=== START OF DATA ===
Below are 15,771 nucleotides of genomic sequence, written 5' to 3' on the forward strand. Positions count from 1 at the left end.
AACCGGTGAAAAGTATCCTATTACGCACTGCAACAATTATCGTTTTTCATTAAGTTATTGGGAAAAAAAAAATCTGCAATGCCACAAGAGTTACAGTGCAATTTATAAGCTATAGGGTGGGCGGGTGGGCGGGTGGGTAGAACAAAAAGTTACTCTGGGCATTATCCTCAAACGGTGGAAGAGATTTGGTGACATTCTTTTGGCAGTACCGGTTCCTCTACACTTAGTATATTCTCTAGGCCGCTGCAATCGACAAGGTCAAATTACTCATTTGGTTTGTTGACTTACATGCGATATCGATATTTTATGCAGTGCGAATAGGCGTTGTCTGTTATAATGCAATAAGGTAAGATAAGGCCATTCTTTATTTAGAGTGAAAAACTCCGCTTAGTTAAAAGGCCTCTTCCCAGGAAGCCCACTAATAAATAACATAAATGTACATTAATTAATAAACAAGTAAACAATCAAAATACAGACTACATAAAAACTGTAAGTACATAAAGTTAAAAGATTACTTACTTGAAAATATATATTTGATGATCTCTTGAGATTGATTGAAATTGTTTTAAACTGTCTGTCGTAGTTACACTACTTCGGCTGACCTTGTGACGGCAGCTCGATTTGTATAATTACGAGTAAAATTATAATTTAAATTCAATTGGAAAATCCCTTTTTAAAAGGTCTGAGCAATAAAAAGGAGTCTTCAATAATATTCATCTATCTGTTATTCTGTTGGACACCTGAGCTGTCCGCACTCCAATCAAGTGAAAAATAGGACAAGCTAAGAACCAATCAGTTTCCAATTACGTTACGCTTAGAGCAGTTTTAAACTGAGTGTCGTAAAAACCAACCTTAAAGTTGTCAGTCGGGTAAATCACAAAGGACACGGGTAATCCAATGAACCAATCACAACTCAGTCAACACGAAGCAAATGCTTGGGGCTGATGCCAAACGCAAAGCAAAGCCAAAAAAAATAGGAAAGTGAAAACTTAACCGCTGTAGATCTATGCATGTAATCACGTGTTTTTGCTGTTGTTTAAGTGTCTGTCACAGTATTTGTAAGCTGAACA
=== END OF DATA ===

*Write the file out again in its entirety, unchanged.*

Below are 15,771 nucleotides of genomic sequence, written 5' to 3' on the forward strand. Positions count from 1 at the left end.
AACCGGTGAAAAGTATCCTATTACGCACTGCAACAATTATCGTTTTTCATTAAGTTATTGGGAAAAAAAAAATCTGCAATGCCACAAGAGTTACAGTGCAATTTATAAGCTATAGGGTGGGCGGGTGGGCGGGTGGGTAGAACAAAAAGTTACTCTGGGCATTATCCTCAAACGGTGGAAGAGATTTGGTGACATTCTTTTGGCAGTACCGGTTCCTCTACACTTAGTATATTCTCTAGGCCGCTGCAATCGACAAGGTCAAATTACTCATTTGGTTTGTTGACTTACATGCGATATCGATATTTTATGCAGTGCGAATAGGCGTTGTCTGTTATAATGCAATAAGGTAAGATAAGGCCATTCTTTATTTAGAGTGAAAAACTCCGCTTAGTTAAAAGGCCTCTTCCCAGGAAGCCCACTAATAAATAACATAAATGTACATTAATTAATAAACAAGTAAACAATCAAAATACAGACTACATAAAAACTGTAAGTACATAAAGTTAAAAGATTACTTACTTGAAAATATATATTTGATGATCTCTTGAGATTGATTGAAATTGTTTTAAACTGTCTGTCGTAGTTACACTACTTCGGCTGACCTTGTGACGGCAGCTCGATTTGTATAATTACGAGTAAAATTATAATTTAAATTCAATTGGAAAATCCCTTTTTAAAAGGTCTGAGCAATAAAAAGGAGTCTTCAATAATATTCATCTATCTGTTATTCTGTTGGACACCTGAGCTGTCCGCACTCCAATCAAGTGAAAAATAGGACAAGCTAAGAACCAATCAGTTTCCAATTACGTTACGCTTAGAGCAGTTTTAAACTGAGTGTCGTAAAAACCAACCTTAAAGTTGTCAGTCGGGTAAATCACAAAGGACACGGGTAATCCAATGAACCAATCACAACTCAGTCAACACGAAGCAAATGCTTGGGGCTGATGCCAAACGCAAAGCAAAGCCAAAAAAAATAGGAAAGTGAAAACTTAACCGCTGTAGATCTATGCATGTAATCACGTGTTTTTGCTGTTGTTTAAGTGTCTGTCACAGTATTTGTAAGCTGAACA